Pride flags will remain banned from U.S. military installations, even during Pride Month, the Pentagon says, upholding a policy former Defense Secretary Mark Esper established last July.
The Defense Department "will maintain the existing policy from July 2020 regarding the display or depiction of unofficial flags,” Pentagon press secretary John Kirby said Friday at a news briefing, confirming that “there won't be an exception this month for the Pride flag."
However, Kirby noted that the choice “in no way reflects any lack of respect or admiration for people of the LGBTQ+ community, personnel in and out of uniform who serve in this department.”
"We're proud of them,” he added. Kirby explained that the decision was made to avoid challenges that could arise from making an exception to the policy.
Kirby noted that Defense Secretary Lloyd Austin will participate in Pride Month festivities at the Pentagon this week.
Austin “encourages all commands to likewise find ways to recognize the service and contributions of the LGBTQ+ community in defense of this nation,” Kirby said in a statement.
The Trump administration’s flag policy was put in place to limit what flags were able to be flown at military installations and was notable for excluding the Confederate flag, NBC News previously reported.
Esper, a Trump appointee, confirmed the modification in a July 17, 2020, memo that contains guidance on what flags are allowed to be flown. Permitted flags included U.S. state and territory flags, military service flags, the prisoners of war and missing in action flag, and several others.
The Modern Military Association of America, a nonprofit supporting LGBTQ service members and veterans, shared a tweet Friday calling on the Pentagon to “reconsider its misguided policy” and authorize the use of Pride flags on military installations. The group also noted that President Joe Biden had promised to do so on the campaign trail last year.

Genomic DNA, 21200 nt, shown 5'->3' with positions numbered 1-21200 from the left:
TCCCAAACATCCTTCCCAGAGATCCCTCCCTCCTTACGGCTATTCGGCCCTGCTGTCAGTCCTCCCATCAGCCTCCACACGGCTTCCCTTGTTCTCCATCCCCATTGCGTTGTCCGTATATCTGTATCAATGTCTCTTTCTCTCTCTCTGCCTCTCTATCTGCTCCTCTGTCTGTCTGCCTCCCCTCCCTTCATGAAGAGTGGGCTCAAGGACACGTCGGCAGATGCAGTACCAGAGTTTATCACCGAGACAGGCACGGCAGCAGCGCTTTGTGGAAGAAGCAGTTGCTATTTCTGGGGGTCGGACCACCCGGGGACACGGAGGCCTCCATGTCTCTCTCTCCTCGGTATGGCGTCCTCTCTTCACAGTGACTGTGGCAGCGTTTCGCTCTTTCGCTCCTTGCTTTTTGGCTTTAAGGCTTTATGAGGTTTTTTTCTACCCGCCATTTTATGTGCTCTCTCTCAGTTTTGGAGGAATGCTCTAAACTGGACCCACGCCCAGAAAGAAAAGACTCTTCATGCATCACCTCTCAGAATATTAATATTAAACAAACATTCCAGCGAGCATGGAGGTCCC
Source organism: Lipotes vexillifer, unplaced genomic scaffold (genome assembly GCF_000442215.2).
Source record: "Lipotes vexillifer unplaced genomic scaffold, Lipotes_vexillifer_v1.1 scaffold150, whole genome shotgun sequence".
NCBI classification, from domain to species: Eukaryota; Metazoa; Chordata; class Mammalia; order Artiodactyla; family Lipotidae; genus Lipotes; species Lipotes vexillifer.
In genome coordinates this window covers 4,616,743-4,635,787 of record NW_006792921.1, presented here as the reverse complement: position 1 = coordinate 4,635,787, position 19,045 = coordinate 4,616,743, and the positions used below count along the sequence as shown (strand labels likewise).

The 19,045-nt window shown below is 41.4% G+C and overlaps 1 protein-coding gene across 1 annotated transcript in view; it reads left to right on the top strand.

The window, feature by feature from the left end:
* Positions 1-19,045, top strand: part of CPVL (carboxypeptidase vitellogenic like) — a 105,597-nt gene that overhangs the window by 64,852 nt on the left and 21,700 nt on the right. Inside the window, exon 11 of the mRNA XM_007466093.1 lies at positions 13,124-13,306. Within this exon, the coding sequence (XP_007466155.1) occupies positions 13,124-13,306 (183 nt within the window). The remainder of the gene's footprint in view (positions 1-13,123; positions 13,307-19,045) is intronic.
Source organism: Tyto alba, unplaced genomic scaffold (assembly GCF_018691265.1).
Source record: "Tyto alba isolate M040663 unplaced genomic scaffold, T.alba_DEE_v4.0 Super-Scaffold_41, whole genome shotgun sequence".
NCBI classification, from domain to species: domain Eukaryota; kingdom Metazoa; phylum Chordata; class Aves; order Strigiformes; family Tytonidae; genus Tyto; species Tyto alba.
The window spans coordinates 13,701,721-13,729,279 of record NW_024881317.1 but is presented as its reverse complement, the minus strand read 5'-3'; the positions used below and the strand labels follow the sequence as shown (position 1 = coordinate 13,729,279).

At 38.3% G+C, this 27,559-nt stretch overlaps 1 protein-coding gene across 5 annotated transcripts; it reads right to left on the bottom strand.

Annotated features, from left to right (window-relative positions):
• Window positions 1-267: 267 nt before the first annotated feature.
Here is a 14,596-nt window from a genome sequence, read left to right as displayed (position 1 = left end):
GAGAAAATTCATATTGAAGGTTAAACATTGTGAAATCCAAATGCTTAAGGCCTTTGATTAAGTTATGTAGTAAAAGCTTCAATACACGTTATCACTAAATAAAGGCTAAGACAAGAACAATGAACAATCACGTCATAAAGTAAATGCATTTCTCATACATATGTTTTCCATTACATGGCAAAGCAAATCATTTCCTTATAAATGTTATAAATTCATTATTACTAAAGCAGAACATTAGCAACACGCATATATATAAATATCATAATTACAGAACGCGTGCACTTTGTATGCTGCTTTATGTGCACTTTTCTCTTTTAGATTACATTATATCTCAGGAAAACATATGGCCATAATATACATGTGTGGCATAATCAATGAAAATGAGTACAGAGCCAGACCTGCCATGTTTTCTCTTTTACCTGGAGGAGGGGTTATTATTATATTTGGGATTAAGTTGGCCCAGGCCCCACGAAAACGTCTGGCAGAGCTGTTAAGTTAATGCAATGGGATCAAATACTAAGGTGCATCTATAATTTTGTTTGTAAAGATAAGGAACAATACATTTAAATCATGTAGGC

In a tweet last July, then-candidate Biden said: “Banning the Confederate flag from military installations was long overdue. Banning the LGBTQ Pride flag — the very symbol of diversity and inclusion — is undeniably wrong. The Pentagon should ensure it is authorized, or as President, I will.”
The White House did not immediately respond to request for comment.
On the first day of his presidency, Biden issued an executive order that expanded federal laws preventing discrimination on the basis of sex to include LGBTQ individuals. Days later, the president reversed the Trump administration’s ban on transgender people from openly serving in the military.
Last week, Biden released A Proclamation on Lesbian, Gay, Bisexual, Transgender, and Queer Pride Month, 2021, in which he honored the “remarkable progress” the LGBTQ community has made since the June 1969 Stonewall Inn uprising, which ignited the modern LGBTQ movement for equality. The president also noted that close to 14 percent of his administration’s 1,500 agency appointees identify as LGBTQ.